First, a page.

Published January 14, 2005
The bars’ name is actually derived from the street it stands on, Pósthússtræti (Post Office Street). The first post office in Iceland is rumoured to have stood on this lot, although this was more likely located next door, where Hótel Borg now stands. The first “postmaster” of Reykjavik was appointed in 1872, and a post office was opened on this street. Mail was not delivered at the time, so when news of a new batch of letters arrived, people would crowd at the office. This even encouraged curious spectators to come in, which resulted in even more overcrowding, and injuries would sometimes result. By 1898 the overcrowding had become intolerable, and the Post Office was moved to available space at the Pósthússtræti elementary school.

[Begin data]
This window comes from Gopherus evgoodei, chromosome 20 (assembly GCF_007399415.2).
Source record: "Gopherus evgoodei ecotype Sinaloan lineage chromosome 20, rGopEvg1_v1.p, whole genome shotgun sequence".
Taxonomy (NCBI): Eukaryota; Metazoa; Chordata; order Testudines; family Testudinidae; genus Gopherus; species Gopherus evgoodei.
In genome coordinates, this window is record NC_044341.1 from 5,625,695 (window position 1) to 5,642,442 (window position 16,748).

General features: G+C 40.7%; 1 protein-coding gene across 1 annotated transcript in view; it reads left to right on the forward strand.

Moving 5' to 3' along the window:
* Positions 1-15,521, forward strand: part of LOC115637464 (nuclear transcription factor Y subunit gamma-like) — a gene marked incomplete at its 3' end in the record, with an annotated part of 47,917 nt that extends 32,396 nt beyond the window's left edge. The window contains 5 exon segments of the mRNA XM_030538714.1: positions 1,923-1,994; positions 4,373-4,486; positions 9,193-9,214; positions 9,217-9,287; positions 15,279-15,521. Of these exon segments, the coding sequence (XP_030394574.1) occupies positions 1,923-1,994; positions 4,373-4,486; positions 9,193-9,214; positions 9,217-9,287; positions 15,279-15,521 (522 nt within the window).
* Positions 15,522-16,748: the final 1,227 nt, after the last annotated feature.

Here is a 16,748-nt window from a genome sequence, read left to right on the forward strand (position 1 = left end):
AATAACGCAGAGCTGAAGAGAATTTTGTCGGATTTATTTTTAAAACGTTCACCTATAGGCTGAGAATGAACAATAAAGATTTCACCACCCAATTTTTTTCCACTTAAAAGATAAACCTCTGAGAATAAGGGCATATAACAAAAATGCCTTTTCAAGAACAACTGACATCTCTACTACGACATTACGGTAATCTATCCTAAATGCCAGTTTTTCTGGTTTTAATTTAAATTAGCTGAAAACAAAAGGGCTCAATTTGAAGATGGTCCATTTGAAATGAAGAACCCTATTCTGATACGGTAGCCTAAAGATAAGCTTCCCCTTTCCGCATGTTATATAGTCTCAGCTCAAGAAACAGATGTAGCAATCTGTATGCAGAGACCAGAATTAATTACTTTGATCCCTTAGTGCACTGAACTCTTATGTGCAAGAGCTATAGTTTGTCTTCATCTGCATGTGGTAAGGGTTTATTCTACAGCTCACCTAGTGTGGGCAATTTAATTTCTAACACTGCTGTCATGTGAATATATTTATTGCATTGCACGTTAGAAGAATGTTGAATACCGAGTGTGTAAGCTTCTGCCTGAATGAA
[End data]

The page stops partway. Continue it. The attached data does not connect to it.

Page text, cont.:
The plot of land next to the post office was given a blacksmith in 1799 who built a grassroof farm known as Smidshús (the Smith’s House). It has since changed hands a few times and has also been known as the Skómakarahúsid (The Shoemakerhouse), when owned by a shoeamaker, and “Hansenhús,” when owned by
the merchant brothers Hansen, who tore down the farm in 1820 and built a wooden house there instead.Pósthússtræti 13, where Póstbarinn now stands, used to be part of the same plot of land, but a separate wooden house was built there in 1890.
The bar doubles as a restaurant which specialises in seafood dishes. Particularly nice is the salt fish starter. It is also an art gallery, and has live music, usually of the jazz or blues variety, most weekends. Tom Waits coverband Misery Loves Company has been known to attend.
The bar caters mostly to the over 30 group, and is known as a place where you can actually have a conversation in the evening without having to scream into your partners ear. It is open until 3 at weekends.